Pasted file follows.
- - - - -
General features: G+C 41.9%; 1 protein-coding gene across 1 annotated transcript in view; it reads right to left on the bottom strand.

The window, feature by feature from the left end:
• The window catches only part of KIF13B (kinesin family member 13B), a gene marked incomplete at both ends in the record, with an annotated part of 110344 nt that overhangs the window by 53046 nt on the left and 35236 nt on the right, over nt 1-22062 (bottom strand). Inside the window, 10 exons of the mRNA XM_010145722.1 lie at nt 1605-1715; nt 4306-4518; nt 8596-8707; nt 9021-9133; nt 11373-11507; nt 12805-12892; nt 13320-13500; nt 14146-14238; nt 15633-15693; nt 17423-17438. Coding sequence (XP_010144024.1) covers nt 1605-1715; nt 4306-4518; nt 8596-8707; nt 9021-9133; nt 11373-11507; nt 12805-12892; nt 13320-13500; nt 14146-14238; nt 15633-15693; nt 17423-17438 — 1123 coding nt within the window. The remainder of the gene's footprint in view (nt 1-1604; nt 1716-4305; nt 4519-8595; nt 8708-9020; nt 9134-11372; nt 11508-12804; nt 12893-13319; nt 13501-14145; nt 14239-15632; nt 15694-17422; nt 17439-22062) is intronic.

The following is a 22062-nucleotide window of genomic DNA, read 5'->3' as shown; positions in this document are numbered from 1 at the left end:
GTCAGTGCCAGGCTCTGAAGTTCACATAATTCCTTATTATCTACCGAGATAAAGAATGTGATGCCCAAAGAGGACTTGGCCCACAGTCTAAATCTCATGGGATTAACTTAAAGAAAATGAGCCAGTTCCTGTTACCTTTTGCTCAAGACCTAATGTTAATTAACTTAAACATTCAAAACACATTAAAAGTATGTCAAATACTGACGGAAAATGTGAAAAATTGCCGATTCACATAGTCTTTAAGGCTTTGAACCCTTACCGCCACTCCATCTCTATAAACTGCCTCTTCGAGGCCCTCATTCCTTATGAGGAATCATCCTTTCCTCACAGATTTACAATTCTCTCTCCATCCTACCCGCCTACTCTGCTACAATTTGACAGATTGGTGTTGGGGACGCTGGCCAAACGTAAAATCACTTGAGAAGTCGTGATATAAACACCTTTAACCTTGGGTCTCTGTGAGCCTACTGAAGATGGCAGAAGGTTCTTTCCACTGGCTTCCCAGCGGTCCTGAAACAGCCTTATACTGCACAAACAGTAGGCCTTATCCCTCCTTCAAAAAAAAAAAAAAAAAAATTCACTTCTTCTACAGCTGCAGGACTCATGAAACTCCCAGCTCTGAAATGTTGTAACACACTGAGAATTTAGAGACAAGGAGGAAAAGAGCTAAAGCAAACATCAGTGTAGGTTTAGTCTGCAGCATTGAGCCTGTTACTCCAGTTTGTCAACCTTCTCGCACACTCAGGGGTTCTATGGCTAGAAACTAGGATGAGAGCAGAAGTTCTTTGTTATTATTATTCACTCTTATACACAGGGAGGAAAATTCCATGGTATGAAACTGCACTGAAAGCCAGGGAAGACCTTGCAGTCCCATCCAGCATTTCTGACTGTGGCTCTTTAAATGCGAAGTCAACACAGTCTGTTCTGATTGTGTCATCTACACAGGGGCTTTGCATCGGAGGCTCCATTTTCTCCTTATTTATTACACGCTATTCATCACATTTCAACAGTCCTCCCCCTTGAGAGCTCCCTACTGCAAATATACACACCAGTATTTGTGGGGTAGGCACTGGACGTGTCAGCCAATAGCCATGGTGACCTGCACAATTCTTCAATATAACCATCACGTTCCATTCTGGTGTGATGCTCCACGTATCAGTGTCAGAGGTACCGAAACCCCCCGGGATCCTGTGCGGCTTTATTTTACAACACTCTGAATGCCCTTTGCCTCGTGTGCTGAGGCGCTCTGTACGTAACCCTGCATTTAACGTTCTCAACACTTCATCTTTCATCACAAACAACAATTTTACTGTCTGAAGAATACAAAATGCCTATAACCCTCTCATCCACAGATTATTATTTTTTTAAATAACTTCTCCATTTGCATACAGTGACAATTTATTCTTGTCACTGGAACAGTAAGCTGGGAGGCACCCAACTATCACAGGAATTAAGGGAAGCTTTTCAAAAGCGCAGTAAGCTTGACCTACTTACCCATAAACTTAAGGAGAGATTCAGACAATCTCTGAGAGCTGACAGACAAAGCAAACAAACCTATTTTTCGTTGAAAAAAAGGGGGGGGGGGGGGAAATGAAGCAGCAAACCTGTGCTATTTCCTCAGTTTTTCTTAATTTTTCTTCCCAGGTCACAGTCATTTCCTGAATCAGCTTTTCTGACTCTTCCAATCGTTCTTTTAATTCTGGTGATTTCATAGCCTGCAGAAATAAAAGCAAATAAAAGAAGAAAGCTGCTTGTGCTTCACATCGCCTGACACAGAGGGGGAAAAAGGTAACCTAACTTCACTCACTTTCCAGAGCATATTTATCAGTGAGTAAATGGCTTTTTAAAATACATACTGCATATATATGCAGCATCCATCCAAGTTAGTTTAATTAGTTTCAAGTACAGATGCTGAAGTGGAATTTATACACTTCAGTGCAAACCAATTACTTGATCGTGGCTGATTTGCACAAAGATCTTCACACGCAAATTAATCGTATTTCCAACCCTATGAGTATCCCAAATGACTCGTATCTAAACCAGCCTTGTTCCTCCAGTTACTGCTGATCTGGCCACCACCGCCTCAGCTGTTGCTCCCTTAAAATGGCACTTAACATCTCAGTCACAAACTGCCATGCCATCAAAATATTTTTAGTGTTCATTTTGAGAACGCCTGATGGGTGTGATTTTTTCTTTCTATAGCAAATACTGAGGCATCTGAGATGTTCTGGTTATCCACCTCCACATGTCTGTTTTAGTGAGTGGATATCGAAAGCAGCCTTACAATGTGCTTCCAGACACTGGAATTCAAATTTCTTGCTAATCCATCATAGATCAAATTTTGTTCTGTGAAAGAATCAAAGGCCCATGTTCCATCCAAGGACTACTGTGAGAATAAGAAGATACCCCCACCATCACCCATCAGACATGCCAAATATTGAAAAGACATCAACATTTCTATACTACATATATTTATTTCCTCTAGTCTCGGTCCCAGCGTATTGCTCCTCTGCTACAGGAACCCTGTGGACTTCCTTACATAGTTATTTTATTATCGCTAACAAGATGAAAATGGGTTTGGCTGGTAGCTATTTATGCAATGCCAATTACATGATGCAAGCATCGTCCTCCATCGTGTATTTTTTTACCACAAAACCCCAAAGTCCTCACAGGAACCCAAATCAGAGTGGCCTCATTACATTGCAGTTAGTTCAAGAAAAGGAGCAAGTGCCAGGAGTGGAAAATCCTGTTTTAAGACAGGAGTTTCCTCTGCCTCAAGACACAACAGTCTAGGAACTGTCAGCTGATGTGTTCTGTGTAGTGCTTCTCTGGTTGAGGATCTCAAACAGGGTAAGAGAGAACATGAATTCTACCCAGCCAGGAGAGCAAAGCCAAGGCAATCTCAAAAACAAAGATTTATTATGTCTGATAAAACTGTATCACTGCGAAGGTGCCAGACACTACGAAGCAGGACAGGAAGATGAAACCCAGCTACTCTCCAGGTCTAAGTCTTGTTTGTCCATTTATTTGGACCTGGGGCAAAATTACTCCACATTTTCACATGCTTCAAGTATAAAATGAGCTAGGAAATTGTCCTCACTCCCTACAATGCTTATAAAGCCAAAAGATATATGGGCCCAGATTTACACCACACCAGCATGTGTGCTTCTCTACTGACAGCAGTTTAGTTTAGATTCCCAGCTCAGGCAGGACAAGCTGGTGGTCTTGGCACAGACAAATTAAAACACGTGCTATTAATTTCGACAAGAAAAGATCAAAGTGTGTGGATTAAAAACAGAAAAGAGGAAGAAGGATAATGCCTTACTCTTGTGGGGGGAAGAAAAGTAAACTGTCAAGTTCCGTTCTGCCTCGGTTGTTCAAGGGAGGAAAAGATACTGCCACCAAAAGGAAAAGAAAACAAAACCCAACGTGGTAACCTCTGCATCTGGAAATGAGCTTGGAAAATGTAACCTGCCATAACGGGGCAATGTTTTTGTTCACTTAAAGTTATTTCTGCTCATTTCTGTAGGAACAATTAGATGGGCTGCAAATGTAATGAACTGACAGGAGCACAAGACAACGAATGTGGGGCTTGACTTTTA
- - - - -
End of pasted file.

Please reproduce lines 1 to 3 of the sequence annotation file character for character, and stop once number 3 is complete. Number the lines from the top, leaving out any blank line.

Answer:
General features: G+C 41.9%; 1 protein-coding gene across 1 annotated transcript in view; it reads right to left on the bottom strand.

The window, feature by feature from the left end:
• The window catches only part of KIF13B (kinesin family member 13B), a gene marked incomplete at both ends in the record, with an annotated part of 110344 nt that overhangs the window by 53046 nt on the left and 35236 nt on the right, over nt 1-22062 (bottom strand). Inside the window, 10 exons of the mRNA XM_010145722.1 lie at nt 1605-1715; nt 4306-4518; nt 8596-8707; nt 9021-9133; nt 11373-11507; nt 12805-12892; nt 13320-13500; nt 14146-14238; nt 15633-15693; nt 17423-17438. Coding sequence (XP_010144024.1) covers nt 1605-1715; nt 4306-4518; nt 8596-8707; nt 9021-9133; nt 11373-11507; nt 12805-12892; nt 13320-13500; nt 14146-14238; nt 15633-15693; nt 17423-17438 — 1123 coding nt within the window. The remainder of the gene's footprint in view (nt 1-1604; nt 1716-4305; nt 4519-8595; nt 8708-9020; nt 9134-11372; nt 11508-12804; nt 12893-13319; nt 13501-14145; nt 14239-15632; nt 15694-17422; nt 17439-22062) is intronic.